In FIG. 4I, the total dead time associated with each data packet is shown. For example, the first data group, has 0.5 milliseconds dead time associated with the guard time and 0.7 milliseconds of dead time associated with the data group for a total dead time of 1.2 milliseconds. For the second symbol, the dead time associated with the symbol is 5 milliseconds plus a guard time of 0.5 milliseconds for a total dead time of 5.5 milliseconds, and so on.

Referring now to FIG. 5, the transmission of the 48-bit data packet is shown. Portion A is a start bit of 0.7 milliseconds in duration since the parity of the first symbol is odd. In portion B, the dead time associated with the symbol is 0.7 milliseconds plus the guard time of 0.5 milliseconds, a total dead time of portion B of 1.2 milliseconds. In portion C, the parity is odd so the start pulse width is 0.7 milliseconds. In portion D, the total dead time is 5.5 milliseconds. The guard time is 0.5 milliseconds, and the data time is 5 milliseconds. In portion E, the parity of the symbol is again odd so the start bit is 0.7 milliseconds. In portion F, the dead time is a total of 2.4 milliseconds, 1.9 milliseconds of which corresponds to the data. In portion G, the parity is even, thus the start bit is thus 0.5 milliseconds. In portion H, the total dead time is 3.5 milliseconds, which corresponds to a data time of 3 milliseconds. At the end of the 48-bit code, portion I is a stop bit, which is used only at the very end of the 48-bit data packet, and may be assigned a unique width to clearly indicate the end of the packet transmission.

Referring now to FIGS. 6A and 6B, two transmissions are shown using the data and coding scheme of U.S. Pat. No. 5,349,459, as described in the Background Of The Invention. In FIG. 6C, the data of two simultaneous transmissions is added together and received as one signal. The signal of FIG. 6C, if decoded according to the '459 patent would be interpreted as a valid coded signal. Thus, a wrong code would be received by the transmitter and the lock or other associated function would not be enabled. No indication of a corrupt signal would be given by the receiver. Further, two wrong codes may combine to form a proper code to enable the system.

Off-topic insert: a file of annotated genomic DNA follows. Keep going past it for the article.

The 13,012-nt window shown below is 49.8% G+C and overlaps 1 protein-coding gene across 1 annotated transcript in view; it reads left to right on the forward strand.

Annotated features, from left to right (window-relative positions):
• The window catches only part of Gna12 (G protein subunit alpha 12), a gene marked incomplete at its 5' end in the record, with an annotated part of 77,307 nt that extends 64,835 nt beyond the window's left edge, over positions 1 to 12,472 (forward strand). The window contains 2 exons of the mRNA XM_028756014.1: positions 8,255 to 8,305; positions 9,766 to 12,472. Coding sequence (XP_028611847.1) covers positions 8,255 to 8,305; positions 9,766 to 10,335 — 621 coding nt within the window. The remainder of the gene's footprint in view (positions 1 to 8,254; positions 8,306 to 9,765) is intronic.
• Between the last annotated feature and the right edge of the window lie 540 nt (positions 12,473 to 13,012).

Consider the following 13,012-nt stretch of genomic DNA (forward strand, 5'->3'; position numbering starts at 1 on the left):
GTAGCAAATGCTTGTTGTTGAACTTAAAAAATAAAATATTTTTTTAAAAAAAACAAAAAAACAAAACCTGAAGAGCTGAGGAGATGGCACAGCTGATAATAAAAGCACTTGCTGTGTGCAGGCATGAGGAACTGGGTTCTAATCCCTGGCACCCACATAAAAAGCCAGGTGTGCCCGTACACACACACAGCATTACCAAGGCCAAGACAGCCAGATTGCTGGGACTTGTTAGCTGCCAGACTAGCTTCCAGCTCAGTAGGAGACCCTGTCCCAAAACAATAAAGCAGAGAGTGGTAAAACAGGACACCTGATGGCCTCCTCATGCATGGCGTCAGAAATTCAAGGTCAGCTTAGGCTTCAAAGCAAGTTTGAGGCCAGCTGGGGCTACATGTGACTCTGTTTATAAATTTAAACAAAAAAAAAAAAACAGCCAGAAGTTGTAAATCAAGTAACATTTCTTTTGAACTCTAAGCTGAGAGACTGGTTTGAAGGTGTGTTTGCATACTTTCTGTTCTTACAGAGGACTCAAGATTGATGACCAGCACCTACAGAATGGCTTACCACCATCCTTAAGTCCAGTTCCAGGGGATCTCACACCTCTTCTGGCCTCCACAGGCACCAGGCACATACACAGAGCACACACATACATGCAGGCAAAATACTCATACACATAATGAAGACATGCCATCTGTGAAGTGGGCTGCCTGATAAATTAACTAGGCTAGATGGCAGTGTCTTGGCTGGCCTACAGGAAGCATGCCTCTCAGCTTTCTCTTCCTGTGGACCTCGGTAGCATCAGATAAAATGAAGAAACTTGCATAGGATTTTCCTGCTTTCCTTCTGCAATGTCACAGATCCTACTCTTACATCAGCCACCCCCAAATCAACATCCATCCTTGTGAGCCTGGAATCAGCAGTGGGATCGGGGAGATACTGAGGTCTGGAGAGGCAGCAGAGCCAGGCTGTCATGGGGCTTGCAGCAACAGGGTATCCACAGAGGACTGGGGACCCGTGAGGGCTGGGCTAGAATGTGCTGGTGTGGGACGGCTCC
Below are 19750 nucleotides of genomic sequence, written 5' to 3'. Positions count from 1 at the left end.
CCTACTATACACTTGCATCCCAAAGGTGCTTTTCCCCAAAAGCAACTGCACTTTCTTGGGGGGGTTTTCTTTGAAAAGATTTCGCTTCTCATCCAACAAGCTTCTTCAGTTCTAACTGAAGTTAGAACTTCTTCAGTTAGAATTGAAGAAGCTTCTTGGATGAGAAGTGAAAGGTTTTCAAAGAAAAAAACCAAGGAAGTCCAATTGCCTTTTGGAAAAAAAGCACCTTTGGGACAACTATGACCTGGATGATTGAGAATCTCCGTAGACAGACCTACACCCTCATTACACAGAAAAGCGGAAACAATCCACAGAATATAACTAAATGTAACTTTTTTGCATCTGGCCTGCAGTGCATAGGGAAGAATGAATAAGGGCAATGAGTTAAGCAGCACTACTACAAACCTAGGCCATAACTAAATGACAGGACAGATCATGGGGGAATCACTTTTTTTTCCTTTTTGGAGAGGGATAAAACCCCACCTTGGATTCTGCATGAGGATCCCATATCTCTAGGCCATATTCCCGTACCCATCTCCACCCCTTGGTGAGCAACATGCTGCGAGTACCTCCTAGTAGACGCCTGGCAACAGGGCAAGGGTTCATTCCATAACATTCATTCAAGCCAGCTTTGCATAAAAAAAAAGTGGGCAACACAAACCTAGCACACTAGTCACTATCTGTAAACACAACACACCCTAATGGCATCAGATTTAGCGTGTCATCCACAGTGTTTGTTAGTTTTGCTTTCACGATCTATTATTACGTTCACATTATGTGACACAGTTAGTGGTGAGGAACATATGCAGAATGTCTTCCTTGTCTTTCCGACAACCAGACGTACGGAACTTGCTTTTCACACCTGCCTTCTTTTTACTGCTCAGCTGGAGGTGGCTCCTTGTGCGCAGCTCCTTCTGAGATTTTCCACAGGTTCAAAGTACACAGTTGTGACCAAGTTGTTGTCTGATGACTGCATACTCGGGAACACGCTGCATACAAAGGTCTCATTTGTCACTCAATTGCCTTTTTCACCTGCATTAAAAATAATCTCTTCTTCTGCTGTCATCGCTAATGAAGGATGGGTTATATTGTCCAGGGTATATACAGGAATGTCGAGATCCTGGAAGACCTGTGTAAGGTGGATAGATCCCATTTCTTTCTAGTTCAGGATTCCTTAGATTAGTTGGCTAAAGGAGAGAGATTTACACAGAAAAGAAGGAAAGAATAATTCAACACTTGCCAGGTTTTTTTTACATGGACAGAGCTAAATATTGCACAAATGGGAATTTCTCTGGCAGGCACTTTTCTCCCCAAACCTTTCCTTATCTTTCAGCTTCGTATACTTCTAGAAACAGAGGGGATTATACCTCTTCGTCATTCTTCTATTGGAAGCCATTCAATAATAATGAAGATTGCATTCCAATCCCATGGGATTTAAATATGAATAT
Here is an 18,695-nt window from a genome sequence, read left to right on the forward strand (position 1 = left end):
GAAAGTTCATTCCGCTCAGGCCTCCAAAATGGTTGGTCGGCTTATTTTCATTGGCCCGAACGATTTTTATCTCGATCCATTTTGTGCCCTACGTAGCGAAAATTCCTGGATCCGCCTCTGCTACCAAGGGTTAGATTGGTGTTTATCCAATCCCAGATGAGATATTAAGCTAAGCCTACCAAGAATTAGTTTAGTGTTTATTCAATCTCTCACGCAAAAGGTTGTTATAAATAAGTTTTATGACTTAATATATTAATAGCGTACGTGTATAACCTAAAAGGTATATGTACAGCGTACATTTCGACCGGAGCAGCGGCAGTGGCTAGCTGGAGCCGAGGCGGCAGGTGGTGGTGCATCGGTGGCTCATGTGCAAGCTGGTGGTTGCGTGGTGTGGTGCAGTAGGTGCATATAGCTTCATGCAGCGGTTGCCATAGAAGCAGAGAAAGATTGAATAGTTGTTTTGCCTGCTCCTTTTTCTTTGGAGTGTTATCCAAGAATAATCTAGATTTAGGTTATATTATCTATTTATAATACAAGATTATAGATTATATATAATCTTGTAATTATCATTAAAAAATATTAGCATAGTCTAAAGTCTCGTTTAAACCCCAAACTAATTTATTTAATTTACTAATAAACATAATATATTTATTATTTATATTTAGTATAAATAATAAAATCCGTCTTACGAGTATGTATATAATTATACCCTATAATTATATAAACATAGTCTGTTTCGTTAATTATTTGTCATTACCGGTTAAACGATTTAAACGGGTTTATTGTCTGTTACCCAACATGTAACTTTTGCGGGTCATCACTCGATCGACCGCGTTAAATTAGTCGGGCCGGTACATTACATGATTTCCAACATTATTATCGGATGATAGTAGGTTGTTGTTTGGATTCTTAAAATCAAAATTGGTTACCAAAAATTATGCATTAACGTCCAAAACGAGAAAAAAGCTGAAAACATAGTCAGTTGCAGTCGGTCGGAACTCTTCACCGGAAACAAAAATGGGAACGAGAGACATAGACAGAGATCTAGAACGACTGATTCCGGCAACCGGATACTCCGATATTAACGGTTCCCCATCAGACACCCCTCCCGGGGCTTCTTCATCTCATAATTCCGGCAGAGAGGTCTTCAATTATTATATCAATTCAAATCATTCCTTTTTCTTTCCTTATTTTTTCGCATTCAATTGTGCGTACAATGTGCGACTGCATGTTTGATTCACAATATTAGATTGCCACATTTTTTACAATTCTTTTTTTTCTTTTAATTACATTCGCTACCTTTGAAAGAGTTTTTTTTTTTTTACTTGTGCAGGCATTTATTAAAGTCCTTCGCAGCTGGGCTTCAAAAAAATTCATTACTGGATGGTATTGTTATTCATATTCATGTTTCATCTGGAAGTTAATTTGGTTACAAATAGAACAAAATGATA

Referring now to FIGS. 7A and 7B, two transmissions using the present invention are shown. Each of the transmissions has a start time, a guard time, and data time. In FIG. 7C, the two transmissions would be simultaneously received. However, according to the present invention, these transmissions would be determined to be corrupt data. The corrupt data would therefore not be able to enable or disable a function. The decoding circuitry would, however, be able to interpret this as corrupt data. As the transmission of FIG. 7C is received by receiver, starting with portion H which is 0.7 milliseconds long, this indicates that the parity of the data should be odd parity. Portion I is the guard time which is always 0.5 milliseconds. Portion J is 1.0 milliseconds, which corresponds to a coded symbol of 10 which the 6-bit grouping of which in binary is 001010. For this grouping, counting the number of 1's the parity is even. Since the receiver is expected to receive an odd parity, the received code fails the parity check. Thus, the transmission will be rejected. Looking at signal portions K-M, portion K is 0.7 milliseconds, which corresponds to an odd parity, but portion L is smaller than 0.5 milliseconds, so the guard time of 0.5 milliseconds has been violated, which also signals that the transmission received is corrupt.

By using the dead time duration between two different start bit pulse widths to represent multiple bits of data and even and odd parity, then energy required in the operation of the system is minimized. Random and periodic noise pulses, which will be interpreted as symbol start pulses will fail the symbol parity check since the start bit width or the guard time or both is not proper. The ability to reject two or more simultaneous electromagnetic energy transmissions is critical since the nature of the remote control transmissions are asynchronous and all electromagnetic energy receivers share the same channel, which will superimpose received energy

It would be evident to those skilled that various modifications are intended to be within the scope of the invention. For example, the length of the start pulses and the times associated with the data pulses may be varied.

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Referenced by
Citing PatentFiling datePublication dateApplicantTitle
US6384710 *Apr 6, 1998May 7, 2002Trw Inc.Apparatus and method for remote convenience message reception and control utilizing frequency diversity
US6989776 *Nov 17, 2003Jan 24, 2006Seagate Technology LlcGeneration of interleaved parity code words having limited running digital sum values
US7054361May 31, 2000May 30, 2006Thomson LicensingMethod and apparatus for enhancing an infrared signal protocol
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Classifications
U.S. Classification714/811, 714/758, 714/814, 714/799, 714/752
International ClassificationH04B14/02, H04L1/00, H04Q9/00, G08C19/24, H04Q9/14
Cooperative ClassificationH04B14/026, H04L1/004, G08C19/24
European ClassificationG08C19/24, H04L1/00B, H04B14/02B
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Effective date: 19951006